E.g. I didn't know about customizepkg, thanks. This thread explains how it works. Basically it is a yaourt "plugin" that allows users to automatically apply changes to PKGBUILD files whenever they are installing or upgrading a certain package.
Very useful, I will try now use customizepkg to make the slimv Lisp environment work with the default vim package (which is text-mode-only) by adding python2 support to it. The only drawback is that one has to do that manually on his system and also has remember to use yaourt instead of pacman.
I dreamed that, if nested arrays would be supported by bash, and makepkg would support that too, I could simply write:
depends=((gvim vim-inteprete) python2)
(gvim OR vim-inteprete) AND python2
but I understand we cannot change Bash with a better programming language that supports array nesting
Anyway, I still think it isn't necessarily a bad thing if the PKGBUILD system evolved to provide more control of dependencies or to allow one to choose between some pre-defined set of built-time configuration options (pre-sets).
E.g. FreeBSD and maybe Gentoo allow the user to choose the most common switches and alternatives when building a package using a text-mode GUI interface, without requiring one to ever read the Makefile. I do not think this would be against the spirit of Arch Linux. And nothing is stopping you from editing the PKGBUILD/Makefile directly or using customizepkg if you need to build the port in an unsupported way. But sometimes one is in a hurry and just wants something installed right away, doesn't want to know how the program is built as long as it works along with the rest of the system.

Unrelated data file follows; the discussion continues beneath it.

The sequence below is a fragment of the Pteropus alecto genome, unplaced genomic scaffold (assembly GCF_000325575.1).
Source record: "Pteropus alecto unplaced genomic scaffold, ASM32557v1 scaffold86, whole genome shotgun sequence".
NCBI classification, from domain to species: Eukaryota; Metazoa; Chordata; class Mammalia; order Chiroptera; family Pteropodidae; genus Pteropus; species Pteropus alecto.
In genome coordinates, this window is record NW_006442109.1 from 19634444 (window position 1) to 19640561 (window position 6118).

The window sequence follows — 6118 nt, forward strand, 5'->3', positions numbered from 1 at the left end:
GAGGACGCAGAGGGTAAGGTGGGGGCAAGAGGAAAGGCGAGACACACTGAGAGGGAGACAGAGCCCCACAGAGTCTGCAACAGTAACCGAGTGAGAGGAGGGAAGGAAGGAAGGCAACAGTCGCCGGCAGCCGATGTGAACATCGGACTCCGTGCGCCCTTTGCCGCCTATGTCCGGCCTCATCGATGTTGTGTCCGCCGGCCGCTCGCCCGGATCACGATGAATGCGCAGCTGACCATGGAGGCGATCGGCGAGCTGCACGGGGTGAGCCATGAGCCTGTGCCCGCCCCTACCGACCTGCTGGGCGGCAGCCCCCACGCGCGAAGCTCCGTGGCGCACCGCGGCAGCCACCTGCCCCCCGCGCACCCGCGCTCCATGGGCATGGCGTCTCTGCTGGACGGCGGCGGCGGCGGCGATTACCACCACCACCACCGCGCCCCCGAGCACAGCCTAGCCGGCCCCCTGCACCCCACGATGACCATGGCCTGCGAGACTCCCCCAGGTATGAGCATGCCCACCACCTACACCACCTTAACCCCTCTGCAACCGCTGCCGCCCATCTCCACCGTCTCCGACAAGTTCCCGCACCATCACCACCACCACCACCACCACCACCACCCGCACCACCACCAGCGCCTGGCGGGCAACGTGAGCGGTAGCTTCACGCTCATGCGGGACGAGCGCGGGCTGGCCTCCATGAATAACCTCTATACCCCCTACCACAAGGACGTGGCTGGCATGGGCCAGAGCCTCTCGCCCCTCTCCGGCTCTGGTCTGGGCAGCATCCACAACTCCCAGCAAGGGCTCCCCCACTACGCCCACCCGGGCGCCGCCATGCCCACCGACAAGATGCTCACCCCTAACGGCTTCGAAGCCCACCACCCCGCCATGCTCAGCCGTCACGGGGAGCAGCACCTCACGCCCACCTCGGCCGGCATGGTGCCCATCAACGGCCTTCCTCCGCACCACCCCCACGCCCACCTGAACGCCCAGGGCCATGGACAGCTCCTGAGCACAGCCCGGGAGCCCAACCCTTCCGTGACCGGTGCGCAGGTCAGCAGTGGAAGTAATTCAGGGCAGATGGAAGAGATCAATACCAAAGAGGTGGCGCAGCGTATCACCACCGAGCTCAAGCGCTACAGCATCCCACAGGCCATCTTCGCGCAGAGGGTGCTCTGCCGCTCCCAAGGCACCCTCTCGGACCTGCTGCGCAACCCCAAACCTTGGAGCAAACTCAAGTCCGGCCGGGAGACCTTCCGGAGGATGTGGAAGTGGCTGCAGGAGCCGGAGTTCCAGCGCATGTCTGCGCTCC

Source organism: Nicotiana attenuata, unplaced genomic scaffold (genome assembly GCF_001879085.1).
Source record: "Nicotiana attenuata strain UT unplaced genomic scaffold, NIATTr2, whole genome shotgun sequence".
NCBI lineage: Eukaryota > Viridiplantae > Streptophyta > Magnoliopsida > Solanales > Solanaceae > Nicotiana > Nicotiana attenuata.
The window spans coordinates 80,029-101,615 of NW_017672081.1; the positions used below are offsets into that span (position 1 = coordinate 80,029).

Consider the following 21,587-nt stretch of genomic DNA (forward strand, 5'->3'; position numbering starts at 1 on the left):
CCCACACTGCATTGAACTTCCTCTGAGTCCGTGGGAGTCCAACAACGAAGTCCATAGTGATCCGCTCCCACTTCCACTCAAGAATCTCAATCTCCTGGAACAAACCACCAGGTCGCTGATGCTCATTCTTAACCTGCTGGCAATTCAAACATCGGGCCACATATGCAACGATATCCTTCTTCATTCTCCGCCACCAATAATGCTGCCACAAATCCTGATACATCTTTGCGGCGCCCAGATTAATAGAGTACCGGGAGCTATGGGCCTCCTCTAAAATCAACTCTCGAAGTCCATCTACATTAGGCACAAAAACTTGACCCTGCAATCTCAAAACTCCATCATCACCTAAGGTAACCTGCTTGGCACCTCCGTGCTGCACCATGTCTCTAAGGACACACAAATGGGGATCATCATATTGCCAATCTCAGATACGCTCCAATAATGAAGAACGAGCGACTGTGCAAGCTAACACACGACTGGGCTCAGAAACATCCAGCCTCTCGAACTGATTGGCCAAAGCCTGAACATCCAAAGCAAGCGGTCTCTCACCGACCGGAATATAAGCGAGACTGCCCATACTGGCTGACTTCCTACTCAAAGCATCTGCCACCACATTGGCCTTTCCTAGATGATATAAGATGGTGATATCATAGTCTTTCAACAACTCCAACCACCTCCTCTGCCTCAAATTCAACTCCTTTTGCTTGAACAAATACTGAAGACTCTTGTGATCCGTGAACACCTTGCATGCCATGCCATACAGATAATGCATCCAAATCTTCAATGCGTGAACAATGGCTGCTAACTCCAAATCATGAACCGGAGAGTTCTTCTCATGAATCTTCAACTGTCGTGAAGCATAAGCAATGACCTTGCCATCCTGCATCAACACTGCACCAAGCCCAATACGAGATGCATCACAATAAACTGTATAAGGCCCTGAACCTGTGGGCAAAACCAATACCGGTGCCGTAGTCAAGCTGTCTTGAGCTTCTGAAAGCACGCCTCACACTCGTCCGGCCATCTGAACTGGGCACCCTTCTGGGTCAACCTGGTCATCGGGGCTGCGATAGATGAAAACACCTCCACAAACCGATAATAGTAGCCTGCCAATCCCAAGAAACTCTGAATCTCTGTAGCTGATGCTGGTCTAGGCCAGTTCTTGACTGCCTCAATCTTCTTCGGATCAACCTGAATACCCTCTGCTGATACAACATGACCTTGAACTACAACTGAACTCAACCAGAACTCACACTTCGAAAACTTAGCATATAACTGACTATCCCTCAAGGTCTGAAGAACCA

If I had such a feature, a sort of "makepkg config" I could let the user choose one or another dependency, of course defaulting on the one that uses supported packages only for sanity or trying to minimize the number of new packages to build.
Or, if I would be able to specify dependencies using a more complex boolean expression like an AND of ORs instead of just an AND as I showed above, well, it isn't overcomplicated computer code, which would be against the KISS principle. Other solutions, including customizepkg, are not very KISS-like too and indeed they do not integrate so well with the rest of the system.
I think that even being able to write a full boolean expression to check dependencies would not be a bad idea. But I am a Lisp user, a language with a very simple and consistent syntax and where data can easily become code and vice versa :-)
Last edited by ninuzzo (2012-05-14 18:06:17)
I was surprised when I found that there's not such feature in PKGBUILD. I think there must be people out there who think the same way.
For example, one wrote an application using Qt as GUI and it's Qt4 and Qt5 compatible. What shall s/he write in the "depends" field? Either writing only "qt4" or "qt5-base" shut the door to the other group of user, and all the effort of creating the compatibility for both versions of Qt will be lost.
I don't think adding a simple routine to verify conditional dependencies in PKGBUILD system is against the KISS principle. Powerful doesn't mean complicated.
Last edited by qlb1234 (2015-09-17 02:26:28)
This is a really old thread. I think it has reached its conclusion.